NASA Says Goodbye to its Beloved Rover, Opportunity
March 28, 2019
On February 13, 2019, the National Aeronautics and Space Administration (NASA) gave its Mars rover, Opportunity, a final farewell. Due to an extremely large and violent dust storm in June 2018, the rover’s solar panels were left covered and unable to power the robot. NASA, after not hearing from Opportunity for months, decided to declare the rover dead. This decision left the internet in a period of mourning.
Opportunity is one of many rovers sent to explore the Earth’s red neighbor, Mars. It was launched into space in 2003 and landed on January 25, 2004. Opportunity’s mission was not only to explore the planet, but also to search for signs of past life. According to the Jet Propulsion Laboratory of the California Institute of Technology, “[s]ince landing on Mars in 2004, Opportunity has made a number of discoveries about the Red Planet including dramatic evidence that long ago at least one area of Mars stayed wet for an extended period and that conditions could have been suitable for sustaining microbial life.” This mission was meant to only last 90 Earth days, as that is how long NASA expected Opportunity’s battery to last, but the rover managed to continue on and gather data for 15 years.
In June of 2018, a huge dust storm overtook the planet, much like one did back in 2007. NASA lost (what they thought would be temporary) contact with Opportunity when the rover missed it’s check-in call on June 12. NASA presumed it was because Opportunity had gone into low-battery mode due to the low sunlight levels, as it had done when it experienced its first dust storm. However, NASA began to worry when they did not hear back from the rover weeks after the storm had settled. After months and months of trying to contact their rover, on February 13, 2019, NASA decided to officially declare Opportunity dead. This declaration took the internet by storm after a heartfelt tweet given about the rover and a message of the rover’s last words.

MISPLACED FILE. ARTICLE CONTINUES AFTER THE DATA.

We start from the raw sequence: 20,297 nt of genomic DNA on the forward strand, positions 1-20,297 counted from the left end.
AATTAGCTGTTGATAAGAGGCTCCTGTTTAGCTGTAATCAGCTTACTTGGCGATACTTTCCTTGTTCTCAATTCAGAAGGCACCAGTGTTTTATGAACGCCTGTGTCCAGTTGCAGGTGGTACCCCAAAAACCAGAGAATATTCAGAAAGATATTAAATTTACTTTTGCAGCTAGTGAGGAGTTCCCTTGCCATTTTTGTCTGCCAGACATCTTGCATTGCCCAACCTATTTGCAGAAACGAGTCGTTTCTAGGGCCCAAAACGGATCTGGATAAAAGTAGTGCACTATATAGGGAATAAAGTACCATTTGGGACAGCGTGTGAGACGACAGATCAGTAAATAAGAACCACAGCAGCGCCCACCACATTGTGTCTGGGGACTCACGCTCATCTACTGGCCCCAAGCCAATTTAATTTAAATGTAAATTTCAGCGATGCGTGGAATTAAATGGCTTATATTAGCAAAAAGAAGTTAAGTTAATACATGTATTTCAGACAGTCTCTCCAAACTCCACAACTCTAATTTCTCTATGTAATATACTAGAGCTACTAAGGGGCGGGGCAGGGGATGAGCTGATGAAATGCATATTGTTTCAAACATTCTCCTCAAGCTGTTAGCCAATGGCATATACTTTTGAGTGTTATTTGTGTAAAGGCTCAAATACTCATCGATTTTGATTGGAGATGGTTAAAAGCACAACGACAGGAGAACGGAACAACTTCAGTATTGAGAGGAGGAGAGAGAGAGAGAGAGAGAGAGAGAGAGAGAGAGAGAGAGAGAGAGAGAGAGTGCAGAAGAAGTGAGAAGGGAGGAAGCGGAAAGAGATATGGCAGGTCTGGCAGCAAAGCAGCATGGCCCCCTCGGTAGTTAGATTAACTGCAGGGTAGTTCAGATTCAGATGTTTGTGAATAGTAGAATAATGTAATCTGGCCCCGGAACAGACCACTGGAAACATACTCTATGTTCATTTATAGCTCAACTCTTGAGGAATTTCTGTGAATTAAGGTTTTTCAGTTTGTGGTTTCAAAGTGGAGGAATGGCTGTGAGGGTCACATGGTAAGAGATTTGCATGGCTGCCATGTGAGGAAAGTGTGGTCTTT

Shortly before Opportunity was officially declared dead, NASA decided to give the rover a farewell gift. According to Ella Cerón of The Cut, NASA did this by “playing “I’ll Be Seeing You,” which was first published in 1938 …. Arielle Samuelson, who works at NASA, pointed to the song’s final stanza as a reason why they picked the track.” These lyrics are: I’ll find you/
in the morning sun/ and when the night is new./ I’ll be looking at the moon,/ but I’ll be seeing you.
Not only did NASA give the rover a parting gift, but Tanya Harrison, a Planetary Scientist and Director of Research at Arizona State University’s Space Technology and Science Initiative, made a Spotify playlist for the rover called “Wake Up! Oppy,” which consists of songs such as: Wake Me Up Before You Go-Go, Dust in the Wind, Here Comes the Sun, Miles Away, Running on Empty, and many others with heart wrenching titles.
The biggest message that took the internet by storm was a tweet by science reporter, Jacob Margolis, that as he puts, is a “poetic translation” of Opportunity’s closing transmissions, which is “My battery is low and it’s getting dark.” This sad, but cute message had many people crying and longing for a rover they’d never met. Nicole Karlis of Salon wrote that much like with the death of a celebrity, “People have collectively turned to social media to mourn Opportunity by sending their condolences and thanking it for its service — in other words, grieving a robot.” While many people have joked about growing attached to non-living creatures, the number of people who mourned Opportunity show just how real that attachment is.
While many mourned the loss of Opportunity, many also spent the time to congratulate the rover on its 15 year journey. NASA has been delighted with the information found on Mars, as well as been overjoyed that the rover managed to overcome its 90 day limit and continue on for many years after. Opportunity did a lot of work for NASA and much of its work will continue to be carried out Curiosity, another rover sent up to the red planet back in 2011. With the passing time, many hope that one day space travel will allow NASA to go up and rescue the beloved rover.